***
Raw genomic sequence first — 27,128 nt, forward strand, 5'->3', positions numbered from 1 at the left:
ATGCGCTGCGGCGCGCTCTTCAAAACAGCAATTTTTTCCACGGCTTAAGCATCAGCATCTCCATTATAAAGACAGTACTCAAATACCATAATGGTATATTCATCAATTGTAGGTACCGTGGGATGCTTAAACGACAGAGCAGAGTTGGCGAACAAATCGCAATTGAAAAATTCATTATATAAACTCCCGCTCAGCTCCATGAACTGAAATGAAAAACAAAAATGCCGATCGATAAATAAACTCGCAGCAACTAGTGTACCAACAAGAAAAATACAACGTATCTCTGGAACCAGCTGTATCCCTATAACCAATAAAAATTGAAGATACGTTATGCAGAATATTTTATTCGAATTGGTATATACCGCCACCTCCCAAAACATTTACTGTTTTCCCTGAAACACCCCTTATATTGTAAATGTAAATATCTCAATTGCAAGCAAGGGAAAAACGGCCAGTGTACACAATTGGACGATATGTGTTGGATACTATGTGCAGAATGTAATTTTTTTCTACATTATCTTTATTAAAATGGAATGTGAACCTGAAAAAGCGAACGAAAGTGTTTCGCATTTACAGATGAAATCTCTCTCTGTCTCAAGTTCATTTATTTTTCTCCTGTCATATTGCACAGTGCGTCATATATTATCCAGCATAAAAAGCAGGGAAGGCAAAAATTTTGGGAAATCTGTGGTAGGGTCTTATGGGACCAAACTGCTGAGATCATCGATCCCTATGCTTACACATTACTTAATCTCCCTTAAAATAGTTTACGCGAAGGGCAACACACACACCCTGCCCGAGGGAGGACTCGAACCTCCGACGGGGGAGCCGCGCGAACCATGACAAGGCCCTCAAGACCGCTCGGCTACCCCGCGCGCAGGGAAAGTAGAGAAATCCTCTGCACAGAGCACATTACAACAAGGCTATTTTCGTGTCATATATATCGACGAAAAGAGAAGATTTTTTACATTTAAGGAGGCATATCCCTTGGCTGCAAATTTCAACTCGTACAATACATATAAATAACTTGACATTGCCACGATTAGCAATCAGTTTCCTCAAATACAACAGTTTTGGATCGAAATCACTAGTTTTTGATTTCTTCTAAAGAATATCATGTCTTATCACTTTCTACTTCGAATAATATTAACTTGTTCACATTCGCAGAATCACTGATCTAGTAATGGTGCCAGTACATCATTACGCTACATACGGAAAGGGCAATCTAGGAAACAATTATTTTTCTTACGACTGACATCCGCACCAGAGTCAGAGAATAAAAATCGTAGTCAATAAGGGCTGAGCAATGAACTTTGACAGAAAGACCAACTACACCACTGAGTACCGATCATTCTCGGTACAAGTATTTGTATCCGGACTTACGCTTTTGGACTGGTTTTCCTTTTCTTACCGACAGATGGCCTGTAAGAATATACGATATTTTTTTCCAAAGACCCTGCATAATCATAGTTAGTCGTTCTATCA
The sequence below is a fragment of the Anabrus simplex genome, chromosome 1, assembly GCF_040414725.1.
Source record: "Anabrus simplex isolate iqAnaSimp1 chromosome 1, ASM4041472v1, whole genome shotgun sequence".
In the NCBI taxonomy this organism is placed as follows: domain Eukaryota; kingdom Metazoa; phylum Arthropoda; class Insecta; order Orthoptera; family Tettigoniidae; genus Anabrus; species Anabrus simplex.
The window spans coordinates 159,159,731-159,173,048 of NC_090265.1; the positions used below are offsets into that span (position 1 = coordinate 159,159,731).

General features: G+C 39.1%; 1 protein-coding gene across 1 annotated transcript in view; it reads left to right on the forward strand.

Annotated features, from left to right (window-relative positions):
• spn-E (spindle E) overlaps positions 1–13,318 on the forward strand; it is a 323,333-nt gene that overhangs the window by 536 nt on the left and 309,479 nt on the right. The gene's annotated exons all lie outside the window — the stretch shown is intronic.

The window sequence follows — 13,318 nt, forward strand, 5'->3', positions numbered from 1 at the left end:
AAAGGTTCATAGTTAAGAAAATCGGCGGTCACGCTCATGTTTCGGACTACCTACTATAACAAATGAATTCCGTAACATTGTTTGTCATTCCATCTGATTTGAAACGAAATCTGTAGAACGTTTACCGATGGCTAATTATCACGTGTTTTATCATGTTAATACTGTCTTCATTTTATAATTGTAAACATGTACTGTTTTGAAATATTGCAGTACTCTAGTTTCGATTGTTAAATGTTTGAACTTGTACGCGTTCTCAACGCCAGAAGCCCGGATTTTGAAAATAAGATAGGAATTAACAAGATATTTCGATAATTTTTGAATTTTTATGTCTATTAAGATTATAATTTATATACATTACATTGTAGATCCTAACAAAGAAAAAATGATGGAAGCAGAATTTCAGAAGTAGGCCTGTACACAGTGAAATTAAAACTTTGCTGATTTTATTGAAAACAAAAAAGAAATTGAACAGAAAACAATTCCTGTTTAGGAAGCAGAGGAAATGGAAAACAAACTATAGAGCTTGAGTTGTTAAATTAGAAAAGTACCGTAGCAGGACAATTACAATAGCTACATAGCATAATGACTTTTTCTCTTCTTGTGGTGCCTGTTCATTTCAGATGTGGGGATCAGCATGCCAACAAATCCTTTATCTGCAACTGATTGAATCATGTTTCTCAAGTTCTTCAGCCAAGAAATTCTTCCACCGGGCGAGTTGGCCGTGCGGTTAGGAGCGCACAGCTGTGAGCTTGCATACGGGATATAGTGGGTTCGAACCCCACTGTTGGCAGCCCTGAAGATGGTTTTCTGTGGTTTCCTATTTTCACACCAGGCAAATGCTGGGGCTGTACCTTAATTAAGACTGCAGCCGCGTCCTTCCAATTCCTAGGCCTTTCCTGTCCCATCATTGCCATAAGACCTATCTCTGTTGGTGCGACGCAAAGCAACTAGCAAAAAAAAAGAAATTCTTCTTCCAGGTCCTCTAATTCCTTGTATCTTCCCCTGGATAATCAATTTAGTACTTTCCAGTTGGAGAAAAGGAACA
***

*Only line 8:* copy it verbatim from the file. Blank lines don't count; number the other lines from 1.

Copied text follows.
Annotated features, from left to right (window-relative positions):